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J Neurosurg. 2000 Mar;92(3):448-52.

Neuroprotective effects of citicoline on brain edema and blood-brain barrier breakdown after traumatic brain injury.

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Department of Neurosurgery, Louisiana State University Medical Center, Shreveport 71130-3932, USA.



Cytidine 5'-diphosphocholine (CDPC), or citicoline, is a naturally occurring endogenous compound that has been reported to provide neuroprotective effects after experimental cerebral ischemia. However, in no study has such protection been shown after traumatic brain injury (TBI). In this study the authors examined the effect of CDPC on secondary injury factors, brain edema and blood-brain barrier (BBB) breakdown, after TBI.


After anesthesia had been induced in Sprague-Dawley rats by using 1.5% halothane, an experimental TBI was created using a controlled cortical impact (CCI) device with a velocity of 3 m/second, resulting in a 2-mm deformation. Four sham-operated control animals used for brain edema and BBB breakdown studies underwent the same surgical procedure, but received no injury. Brain edema was evaluated using the wet-dry method 24 hours postinjury, and BBB breakdown was evaluated by measuring Evans blue dye (EBD) extravasation with fluorescein 6 hours after TBI. The animals received intraperitoneal injections of CDPC (50, 100, or 400 mg/kg two times after TBI [eight-10 animals in each group]) or saline (eight animals) after TBI. Traumatic brain injury induced an increase in the percentage of water content and in EBD extravasation in the injured cortex and the ipsilateral hippocampus. No significant benefit from CDPC treatment was observed at a dose of 50 mg/kg. Cytidine 5'-diphosphocholine at a dose of 100 mg/kg attenuated EBD extravasation in both regions, although it reduced brain edema only in the injured cortex. In both regions, 400 mg/ kg of CDPC significantly decreased brain edema and BBB breakdown.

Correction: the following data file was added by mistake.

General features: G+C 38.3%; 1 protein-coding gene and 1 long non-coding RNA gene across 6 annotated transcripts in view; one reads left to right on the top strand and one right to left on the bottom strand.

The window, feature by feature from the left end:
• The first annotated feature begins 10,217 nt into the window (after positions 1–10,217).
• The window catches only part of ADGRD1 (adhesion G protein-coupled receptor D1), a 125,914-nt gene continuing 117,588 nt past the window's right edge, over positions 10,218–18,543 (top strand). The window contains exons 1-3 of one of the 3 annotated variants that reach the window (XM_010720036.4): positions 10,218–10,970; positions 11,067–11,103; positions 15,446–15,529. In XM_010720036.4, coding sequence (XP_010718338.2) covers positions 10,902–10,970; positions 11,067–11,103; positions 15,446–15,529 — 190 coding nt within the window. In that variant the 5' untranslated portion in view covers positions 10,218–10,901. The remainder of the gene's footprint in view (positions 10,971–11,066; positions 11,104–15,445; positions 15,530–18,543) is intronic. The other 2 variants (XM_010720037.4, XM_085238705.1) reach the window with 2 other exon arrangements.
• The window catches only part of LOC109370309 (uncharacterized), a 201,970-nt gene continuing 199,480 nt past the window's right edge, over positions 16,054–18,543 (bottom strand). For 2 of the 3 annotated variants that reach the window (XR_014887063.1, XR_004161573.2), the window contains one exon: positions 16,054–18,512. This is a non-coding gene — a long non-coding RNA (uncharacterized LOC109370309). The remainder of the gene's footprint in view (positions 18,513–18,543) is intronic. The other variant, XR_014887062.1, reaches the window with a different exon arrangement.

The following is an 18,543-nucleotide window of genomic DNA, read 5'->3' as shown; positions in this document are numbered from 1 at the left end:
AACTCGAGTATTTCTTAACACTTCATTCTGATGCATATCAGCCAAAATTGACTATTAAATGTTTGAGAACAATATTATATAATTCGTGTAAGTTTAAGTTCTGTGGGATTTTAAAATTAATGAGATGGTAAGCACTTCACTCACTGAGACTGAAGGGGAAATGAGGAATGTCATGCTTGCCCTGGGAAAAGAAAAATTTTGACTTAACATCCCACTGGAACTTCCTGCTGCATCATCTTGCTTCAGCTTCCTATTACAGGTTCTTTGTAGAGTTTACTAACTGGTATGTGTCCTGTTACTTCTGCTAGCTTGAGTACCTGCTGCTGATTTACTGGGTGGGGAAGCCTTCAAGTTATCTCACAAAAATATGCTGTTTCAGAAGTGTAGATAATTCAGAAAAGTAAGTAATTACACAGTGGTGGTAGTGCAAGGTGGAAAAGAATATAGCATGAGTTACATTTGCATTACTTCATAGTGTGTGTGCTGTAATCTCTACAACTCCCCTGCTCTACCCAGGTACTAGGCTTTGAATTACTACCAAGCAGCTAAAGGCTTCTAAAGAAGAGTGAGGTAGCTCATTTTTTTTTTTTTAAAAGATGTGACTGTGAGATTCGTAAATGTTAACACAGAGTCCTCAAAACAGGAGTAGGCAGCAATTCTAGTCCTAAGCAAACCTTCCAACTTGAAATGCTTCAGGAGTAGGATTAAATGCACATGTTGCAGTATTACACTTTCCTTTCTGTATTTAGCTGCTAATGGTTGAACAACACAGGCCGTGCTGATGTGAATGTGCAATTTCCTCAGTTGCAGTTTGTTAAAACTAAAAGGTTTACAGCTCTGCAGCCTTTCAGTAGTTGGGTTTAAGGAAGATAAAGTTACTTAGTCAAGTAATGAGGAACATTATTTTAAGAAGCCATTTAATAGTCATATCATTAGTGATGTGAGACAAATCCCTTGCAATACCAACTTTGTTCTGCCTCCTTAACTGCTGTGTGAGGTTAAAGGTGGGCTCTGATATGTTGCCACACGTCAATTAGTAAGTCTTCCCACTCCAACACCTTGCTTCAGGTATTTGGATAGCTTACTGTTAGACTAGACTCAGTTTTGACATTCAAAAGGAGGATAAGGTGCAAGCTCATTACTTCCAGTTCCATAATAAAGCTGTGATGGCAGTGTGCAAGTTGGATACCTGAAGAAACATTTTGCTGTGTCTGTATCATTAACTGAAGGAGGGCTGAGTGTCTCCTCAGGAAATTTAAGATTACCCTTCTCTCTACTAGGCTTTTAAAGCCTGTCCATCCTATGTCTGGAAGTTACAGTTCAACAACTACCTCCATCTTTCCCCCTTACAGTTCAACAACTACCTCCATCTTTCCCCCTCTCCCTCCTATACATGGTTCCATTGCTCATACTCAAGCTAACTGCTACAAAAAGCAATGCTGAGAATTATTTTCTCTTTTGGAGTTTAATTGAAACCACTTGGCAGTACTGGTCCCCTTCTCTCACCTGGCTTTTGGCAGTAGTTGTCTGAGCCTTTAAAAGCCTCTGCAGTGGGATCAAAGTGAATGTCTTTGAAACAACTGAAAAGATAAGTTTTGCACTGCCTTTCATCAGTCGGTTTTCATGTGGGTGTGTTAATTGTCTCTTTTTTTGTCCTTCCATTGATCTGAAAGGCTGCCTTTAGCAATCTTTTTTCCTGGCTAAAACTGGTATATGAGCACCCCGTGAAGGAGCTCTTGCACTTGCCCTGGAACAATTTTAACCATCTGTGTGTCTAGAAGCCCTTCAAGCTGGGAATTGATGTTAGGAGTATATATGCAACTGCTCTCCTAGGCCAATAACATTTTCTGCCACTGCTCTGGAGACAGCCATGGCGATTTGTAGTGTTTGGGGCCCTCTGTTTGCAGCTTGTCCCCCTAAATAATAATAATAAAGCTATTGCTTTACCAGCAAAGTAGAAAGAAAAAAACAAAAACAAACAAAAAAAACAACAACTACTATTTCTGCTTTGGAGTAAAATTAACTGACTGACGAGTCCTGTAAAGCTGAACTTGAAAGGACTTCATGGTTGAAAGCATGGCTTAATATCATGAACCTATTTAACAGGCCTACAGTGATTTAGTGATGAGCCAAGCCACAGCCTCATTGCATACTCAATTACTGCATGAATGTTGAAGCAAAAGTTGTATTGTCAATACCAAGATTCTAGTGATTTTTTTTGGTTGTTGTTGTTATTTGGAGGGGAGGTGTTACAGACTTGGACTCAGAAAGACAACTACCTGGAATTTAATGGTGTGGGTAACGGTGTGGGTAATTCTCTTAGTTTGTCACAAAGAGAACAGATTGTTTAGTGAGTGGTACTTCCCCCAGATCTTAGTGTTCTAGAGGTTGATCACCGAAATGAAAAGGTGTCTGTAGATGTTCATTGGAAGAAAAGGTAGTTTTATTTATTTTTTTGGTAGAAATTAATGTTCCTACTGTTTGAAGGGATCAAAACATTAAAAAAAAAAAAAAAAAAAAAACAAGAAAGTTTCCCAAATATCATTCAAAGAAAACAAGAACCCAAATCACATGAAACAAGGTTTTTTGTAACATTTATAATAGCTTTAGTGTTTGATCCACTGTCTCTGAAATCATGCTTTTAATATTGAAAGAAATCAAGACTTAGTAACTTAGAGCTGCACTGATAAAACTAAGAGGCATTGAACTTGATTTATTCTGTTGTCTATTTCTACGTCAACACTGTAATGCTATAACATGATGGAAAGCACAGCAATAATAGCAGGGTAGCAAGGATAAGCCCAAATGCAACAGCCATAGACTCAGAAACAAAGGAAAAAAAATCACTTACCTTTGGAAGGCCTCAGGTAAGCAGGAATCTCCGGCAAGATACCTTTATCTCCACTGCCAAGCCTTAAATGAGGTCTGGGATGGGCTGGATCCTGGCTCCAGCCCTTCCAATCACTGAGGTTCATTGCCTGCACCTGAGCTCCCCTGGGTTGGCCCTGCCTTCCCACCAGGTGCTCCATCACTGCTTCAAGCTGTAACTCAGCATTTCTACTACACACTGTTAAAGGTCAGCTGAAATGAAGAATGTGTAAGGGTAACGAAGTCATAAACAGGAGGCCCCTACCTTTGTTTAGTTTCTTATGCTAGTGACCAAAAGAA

This is the first report in which dose-dependent neuroprotective effects of CDPC have been demonstrated in the injured cortex as well as in the hippocampus, a brain region known to be vulnerable to injury, after experimental TBI. The results of this study suggest that CDPC is an effective neuroprotective agent on secondary injuries that appear following TBI.

[Indexed for MEDLINE]

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